Today, on my way to work, winding around the beautiful Cabin John parkway in DC, next to the Potomac River, at 6:30 in the morning (yes, folks, it IS early), I saw a huge turtle trying to cross the road.
I let out a gasp. Then I quickly looked around to see if there was a place to pull off. Of course there isn’t on the parkway. My heart sank. I know what will probably happen.
I started to think about how most people I know regard life. It’s in our being, our cells, our DNA, our wiring to have compassion. Even the driver next to me who was weaving in and out of traffic and being “not so kind” on the road saw the turtle too, and for a moment, we exchanged a heart-full and regretful glance. A glance of “oh my goodness, can we do anything?” Instinctual within both of us was a desire to preserve life.
My husband has a way of tenderly and mindfully regarding life. He NOTICES things in nature. He pauses and regards life. Like this tiny caterpillar.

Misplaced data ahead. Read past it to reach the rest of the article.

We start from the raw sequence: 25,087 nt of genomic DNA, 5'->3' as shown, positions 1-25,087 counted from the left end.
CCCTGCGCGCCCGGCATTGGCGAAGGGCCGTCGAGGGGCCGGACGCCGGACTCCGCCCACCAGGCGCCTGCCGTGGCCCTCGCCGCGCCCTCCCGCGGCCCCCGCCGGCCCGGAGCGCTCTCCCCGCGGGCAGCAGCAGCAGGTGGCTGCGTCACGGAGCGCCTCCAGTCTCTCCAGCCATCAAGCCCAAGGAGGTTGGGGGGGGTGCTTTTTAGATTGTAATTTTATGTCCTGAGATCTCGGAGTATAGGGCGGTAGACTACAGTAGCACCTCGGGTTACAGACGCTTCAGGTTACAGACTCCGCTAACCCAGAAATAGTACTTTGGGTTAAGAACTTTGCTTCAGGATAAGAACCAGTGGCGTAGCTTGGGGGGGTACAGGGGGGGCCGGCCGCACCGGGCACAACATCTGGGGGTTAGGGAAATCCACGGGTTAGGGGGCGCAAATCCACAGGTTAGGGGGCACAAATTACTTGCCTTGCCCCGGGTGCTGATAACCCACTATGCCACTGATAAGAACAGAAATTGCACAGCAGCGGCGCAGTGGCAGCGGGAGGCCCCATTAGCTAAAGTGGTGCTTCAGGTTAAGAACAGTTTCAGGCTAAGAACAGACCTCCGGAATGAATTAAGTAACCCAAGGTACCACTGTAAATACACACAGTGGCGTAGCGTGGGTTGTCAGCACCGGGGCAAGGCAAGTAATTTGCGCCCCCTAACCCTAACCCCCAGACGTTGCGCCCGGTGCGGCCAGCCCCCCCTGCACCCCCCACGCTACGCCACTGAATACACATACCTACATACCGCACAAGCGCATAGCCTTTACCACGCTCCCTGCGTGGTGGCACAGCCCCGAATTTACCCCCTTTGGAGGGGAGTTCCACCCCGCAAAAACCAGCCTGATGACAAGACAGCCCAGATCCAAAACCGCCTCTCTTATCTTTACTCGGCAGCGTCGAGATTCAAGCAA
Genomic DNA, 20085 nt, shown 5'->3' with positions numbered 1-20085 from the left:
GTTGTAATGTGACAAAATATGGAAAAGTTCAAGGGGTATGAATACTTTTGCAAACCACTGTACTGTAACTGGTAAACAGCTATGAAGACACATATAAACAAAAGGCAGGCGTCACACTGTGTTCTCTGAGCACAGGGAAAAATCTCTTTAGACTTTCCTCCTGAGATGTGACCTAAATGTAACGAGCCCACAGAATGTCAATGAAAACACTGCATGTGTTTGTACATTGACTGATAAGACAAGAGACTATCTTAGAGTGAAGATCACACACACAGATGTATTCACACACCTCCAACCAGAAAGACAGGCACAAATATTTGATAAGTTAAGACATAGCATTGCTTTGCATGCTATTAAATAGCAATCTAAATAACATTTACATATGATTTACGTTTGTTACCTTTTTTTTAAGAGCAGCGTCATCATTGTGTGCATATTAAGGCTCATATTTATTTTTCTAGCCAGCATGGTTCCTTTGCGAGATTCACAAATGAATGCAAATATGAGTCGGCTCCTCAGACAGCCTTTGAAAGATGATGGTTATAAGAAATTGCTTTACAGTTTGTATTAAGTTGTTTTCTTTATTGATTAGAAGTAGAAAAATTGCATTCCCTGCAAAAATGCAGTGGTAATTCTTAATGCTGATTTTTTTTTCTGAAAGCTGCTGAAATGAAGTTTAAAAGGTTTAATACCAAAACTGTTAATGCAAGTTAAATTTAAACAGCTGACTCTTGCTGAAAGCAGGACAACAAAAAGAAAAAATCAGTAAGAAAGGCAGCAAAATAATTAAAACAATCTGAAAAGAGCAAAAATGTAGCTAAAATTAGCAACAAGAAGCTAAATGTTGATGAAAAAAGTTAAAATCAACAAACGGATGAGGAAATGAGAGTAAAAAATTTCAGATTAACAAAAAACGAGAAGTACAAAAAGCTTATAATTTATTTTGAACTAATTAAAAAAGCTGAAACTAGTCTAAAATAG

Over the years of living with and loving Brian, his practice of pausing and noticing and REGARDING life has soaked into my bones. This is a gift he has given us. And he is passing this on to our children.
When our children stop and pick up a worm, bug or ant, they regard it as a sacred moment. They know they are on sacred ground. Their bodies become calm, their breathing slows down, and their eyes…their eyes widen. I FEEL the energy of their hearts widening too. They know they are holding LIFE. Even in its tiniest form, they know to reverence life.
It doesn’t matter to me when my children begin to read, when they know their multiplication tables, how many A+’s they receive, if they hit the ball out of the park or if they get into an ivy league school.
If Brian and I can pass on to our children such a regard for life, and this under girds all they do, I will say that we’ve done an incredible job parenting.